Polyethylene Chain for Rooftop Barrier Systems
The barrier chains and connector links on our roof barrier system are manufactured from 6mm polyethylene, the most common type of plastic on our planet. While it may seem that using stainless steel chain would provide more protection, this is not the case so today we’re going to take a close look at polyethylene, how it’s manufactured and how durable this product really is.
You may be surprised to learn that polyethylene was first synthesized as far back as 1898 by the German chemist Hans von Pechmann who prepared it by accident while investigating diazomethane. The first industrially viable synthesis of polyethylene was discovered in 1933 by Eric Fawcett and Reginald Gibson at the Imperial Chemical Industries (ICI) works in Northwich, England and, again, it was discovered by accident. Then, in 1935, another ICI chemist, Michael Perrin developed a reproducible method of high pressure synthesis that became the basis for industrial LDPE (low density polyethylene) production in 1939. It was discovered that polyethylene has extremely low loss properties at very high frequency radio waves so commercial distribution in Britain was put on hold with the outbreak of World War 2. The new process was kept secret and used to produce insulation for UHF and SHF coaxial cables on radar sets. Further research was carried out during the war years and large scale commercial production began at Du Pont, West Virginia under licence from ICI.
The high density polyethylene used to make the chains for our roof barrier systems is durable and provides reliability in terms of resistance to corrosion and oxidation. The addition of anti-UV additives ensure that the chain doesn’t deteriorate over time. Polyethylene links are not joined by adhesives or solvents but are welded together to produce an almost unbreakable chain. The polyethylene has the added advantage of being resistant to caustic materials. Despite being tough and durable, polyethylene is remarkably light and it is reliable under every circumstance. It can just as easily deal with tropical temperatures as with the low temperatures found at the polar circle!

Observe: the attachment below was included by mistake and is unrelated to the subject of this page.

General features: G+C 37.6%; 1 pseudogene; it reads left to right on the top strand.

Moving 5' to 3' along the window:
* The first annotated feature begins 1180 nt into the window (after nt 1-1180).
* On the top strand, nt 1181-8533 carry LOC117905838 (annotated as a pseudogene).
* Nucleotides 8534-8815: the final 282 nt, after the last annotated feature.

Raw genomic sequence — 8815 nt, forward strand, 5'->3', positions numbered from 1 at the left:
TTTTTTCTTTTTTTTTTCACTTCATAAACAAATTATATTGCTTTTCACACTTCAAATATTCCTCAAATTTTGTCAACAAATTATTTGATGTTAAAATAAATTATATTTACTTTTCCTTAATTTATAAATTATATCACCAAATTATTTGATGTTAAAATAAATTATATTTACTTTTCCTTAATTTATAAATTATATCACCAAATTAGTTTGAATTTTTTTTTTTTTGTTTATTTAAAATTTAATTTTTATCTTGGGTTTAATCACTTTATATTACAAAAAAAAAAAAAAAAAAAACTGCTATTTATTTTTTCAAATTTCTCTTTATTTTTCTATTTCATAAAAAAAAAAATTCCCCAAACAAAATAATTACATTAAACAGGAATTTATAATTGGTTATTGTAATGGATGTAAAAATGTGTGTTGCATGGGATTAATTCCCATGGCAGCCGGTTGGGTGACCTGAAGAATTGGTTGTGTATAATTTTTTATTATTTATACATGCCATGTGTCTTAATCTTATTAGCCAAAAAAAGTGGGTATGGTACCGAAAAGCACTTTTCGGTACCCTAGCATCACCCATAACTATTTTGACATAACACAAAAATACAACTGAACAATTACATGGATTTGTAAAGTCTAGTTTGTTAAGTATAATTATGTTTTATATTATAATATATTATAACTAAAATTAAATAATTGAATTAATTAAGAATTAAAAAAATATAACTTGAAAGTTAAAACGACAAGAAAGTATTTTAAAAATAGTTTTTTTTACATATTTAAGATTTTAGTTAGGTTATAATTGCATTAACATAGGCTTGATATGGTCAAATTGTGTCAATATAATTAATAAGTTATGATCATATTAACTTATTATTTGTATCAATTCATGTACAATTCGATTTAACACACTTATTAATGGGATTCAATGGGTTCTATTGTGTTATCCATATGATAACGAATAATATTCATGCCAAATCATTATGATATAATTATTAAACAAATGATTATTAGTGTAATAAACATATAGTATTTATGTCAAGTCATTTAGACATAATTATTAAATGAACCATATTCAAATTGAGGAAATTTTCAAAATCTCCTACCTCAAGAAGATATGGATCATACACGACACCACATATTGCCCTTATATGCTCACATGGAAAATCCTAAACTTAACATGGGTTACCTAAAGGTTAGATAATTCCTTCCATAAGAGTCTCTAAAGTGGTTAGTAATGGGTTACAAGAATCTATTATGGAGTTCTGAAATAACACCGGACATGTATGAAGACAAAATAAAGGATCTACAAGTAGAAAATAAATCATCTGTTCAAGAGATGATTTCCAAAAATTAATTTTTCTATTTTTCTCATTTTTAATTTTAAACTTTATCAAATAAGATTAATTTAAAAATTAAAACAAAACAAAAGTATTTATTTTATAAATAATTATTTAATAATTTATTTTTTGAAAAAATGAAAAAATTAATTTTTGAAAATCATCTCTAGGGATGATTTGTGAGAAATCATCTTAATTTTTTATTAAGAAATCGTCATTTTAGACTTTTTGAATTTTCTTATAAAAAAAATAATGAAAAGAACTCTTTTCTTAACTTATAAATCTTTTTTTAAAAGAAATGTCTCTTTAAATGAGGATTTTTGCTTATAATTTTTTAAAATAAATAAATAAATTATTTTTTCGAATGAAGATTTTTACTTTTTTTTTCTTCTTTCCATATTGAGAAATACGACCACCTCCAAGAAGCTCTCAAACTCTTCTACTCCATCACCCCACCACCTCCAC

Polyethylene is a good insulator and can be processed into a soft and flexible material or into tough, strong products. It’s been increasingly adopted as the material of choice for pipes, tubes and fuel tanks because it is such a stable material. It’s also surprisingly environment friendly because it is so efficient as a raw material and the manufacturing process is relative clean and efficient with minimal emission of harmful materials to the atmosphere. There is also very little waste produced during the manufacture of polyethylene and it is totally suited to recycling. It is also very easy to clean and maintain, so the use of polyethylene in construction products is on the increase.
When it comes to strength, polyethylene can be spun into threads with tensile strengths many times greater than steel so it’s frequently used in high performance equipment and is even used to manufacture bullet proof vests! This means that the polyethylene chains used in our rooftop barrier systems offer all the advantages of plastic combined with the strength of steel.